Israel and India Work Together on Nepal Quake Relief
As the dust settles in the aftermath of the massive earthquake that hit Nepal last week, the real extent of the disaster is slowly coming to light. Local authorities have revised the death toll to more than 4,400, with twice that number seriously injured.
The Himalayan Republic continues to be jolted by powerful aftershocks, and a secondary disaster could be on the horizon. With people huddled up in hurriedly set up tent cities across the country, and water and power supplies rendered irreparable, the risk of communicable and waterborne diseases is on the rise.
Israel has dispatched a field hospital unit comprised of 250 medics and rescuers to the earthquake-battered nation. An additional rescue team of 90 IDF personnel is also on its way. These teams will be facing logistical challenges even before the operations can get off the ground. Nepal’s main airport in Kathmandu has also taken a hit from the earthquake, which is limiting its abilities to accommodate larger aircrafts.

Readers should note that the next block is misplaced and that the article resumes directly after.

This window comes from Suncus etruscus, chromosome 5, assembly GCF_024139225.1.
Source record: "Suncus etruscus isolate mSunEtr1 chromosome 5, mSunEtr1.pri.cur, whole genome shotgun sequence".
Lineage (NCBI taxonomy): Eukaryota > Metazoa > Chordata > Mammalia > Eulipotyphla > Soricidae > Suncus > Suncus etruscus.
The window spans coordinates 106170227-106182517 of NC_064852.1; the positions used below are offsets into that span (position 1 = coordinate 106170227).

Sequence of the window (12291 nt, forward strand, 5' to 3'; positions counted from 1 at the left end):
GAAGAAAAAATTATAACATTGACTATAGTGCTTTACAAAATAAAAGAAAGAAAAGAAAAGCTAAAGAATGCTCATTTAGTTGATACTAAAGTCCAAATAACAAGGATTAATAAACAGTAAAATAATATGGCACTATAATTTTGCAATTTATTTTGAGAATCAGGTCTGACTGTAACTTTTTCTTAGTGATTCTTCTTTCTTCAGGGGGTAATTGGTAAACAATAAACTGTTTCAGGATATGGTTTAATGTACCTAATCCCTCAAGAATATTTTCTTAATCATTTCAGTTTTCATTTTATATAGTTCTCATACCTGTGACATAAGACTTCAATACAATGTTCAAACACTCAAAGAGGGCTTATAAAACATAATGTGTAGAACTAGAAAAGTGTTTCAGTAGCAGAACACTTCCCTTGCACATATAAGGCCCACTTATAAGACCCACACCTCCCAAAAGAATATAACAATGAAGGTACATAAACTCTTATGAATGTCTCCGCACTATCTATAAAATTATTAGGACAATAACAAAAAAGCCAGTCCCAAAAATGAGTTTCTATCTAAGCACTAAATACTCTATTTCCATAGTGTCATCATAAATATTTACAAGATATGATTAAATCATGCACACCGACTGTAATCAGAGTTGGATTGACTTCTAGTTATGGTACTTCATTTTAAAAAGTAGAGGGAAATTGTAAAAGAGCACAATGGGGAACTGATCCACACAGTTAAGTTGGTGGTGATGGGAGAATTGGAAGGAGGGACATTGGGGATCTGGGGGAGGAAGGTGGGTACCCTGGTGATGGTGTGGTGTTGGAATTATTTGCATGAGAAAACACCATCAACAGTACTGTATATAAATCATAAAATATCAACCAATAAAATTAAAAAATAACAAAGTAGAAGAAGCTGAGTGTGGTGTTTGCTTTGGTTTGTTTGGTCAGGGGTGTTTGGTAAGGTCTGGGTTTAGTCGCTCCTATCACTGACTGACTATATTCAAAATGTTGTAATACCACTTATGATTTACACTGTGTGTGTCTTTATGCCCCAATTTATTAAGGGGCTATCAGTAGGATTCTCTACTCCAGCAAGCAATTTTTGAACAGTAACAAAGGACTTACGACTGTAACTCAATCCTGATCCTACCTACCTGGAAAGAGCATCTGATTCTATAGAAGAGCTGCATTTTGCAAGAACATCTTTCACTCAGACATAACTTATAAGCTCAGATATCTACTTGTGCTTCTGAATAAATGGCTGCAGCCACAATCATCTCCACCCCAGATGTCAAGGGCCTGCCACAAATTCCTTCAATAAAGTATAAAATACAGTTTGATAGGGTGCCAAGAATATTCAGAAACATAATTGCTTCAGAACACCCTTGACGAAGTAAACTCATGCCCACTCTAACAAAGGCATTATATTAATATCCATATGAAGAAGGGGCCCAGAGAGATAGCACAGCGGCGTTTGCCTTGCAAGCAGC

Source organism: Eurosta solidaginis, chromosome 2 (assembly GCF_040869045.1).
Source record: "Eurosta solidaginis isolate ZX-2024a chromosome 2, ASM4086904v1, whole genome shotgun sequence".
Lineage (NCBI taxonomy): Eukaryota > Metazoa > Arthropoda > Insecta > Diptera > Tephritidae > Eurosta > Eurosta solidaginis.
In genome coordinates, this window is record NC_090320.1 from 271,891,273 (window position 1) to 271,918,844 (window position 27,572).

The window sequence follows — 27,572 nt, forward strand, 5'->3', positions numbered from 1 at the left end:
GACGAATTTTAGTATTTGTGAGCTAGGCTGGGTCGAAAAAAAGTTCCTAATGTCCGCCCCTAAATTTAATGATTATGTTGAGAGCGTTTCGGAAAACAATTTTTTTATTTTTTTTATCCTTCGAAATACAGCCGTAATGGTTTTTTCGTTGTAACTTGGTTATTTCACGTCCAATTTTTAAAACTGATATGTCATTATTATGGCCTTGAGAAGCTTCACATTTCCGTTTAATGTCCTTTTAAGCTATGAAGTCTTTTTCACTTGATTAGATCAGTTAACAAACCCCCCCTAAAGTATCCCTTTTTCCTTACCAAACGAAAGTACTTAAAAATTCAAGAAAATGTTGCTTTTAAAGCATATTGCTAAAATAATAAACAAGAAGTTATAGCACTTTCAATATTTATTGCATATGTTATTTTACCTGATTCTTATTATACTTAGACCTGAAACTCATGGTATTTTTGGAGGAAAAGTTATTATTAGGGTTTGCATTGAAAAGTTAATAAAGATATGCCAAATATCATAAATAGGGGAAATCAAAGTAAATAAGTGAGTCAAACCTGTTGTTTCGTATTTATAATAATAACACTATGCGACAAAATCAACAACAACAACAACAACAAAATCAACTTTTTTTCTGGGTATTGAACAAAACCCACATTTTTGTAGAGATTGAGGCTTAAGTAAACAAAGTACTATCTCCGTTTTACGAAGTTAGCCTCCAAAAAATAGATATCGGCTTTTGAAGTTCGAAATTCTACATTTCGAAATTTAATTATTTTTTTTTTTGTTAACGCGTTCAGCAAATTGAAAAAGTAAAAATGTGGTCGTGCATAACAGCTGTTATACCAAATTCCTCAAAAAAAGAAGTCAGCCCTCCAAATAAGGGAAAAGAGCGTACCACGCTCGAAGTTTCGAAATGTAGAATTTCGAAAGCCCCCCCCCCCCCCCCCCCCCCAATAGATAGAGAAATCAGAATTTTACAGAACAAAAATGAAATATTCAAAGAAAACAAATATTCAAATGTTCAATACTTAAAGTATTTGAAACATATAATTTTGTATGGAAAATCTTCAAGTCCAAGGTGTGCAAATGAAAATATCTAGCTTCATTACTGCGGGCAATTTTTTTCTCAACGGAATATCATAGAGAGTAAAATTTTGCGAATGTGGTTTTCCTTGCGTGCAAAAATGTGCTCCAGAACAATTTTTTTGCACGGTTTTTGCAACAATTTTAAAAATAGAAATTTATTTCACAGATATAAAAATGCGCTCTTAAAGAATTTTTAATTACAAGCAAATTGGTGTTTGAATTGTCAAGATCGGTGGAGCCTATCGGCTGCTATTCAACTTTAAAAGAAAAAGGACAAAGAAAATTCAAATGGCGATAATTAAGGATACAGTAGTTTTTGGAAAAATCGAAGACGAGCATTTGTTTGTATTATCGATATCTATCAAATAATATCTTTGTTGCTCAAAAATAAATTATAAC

In addition to Israel’s efforts, India is also offering aid to Nepal – according to Assaf Moran, Political Counsellor at the Embassy in New Delhi.
Israeli Ambassador to India, Daniel Carmon, who is in regular touch with the Indian authorities regarding relief operations, also expressed his appreciation for the “constructive response” from Indian authorities.
Earlier on Sunday, India had allowed the IDF to use the country’s airspace to carry out its humanitarian operation.
The IDF already conducted a similar mission in the region, when India’s North-Western Kutch region of Gujarat experienced a massive earthquake in 2001, claiming 20,000 lives. Israel dispatched a field hospital that treated more than 1,000 casualties.
Soon thereafter, India’s current Prime Minister Narendra Modi was elected as the Chief Minister of Gujarat. Israel remained a key partner in Gujarat’s economic development.
Now India is aiding Israel in the rescue efforts in Nepal, and the situation has come full circle.
Vijeta Uniyal is Contributing Editor for the UK-based Commentator and Distinguished Senior Fellow at the Gatestone Institute.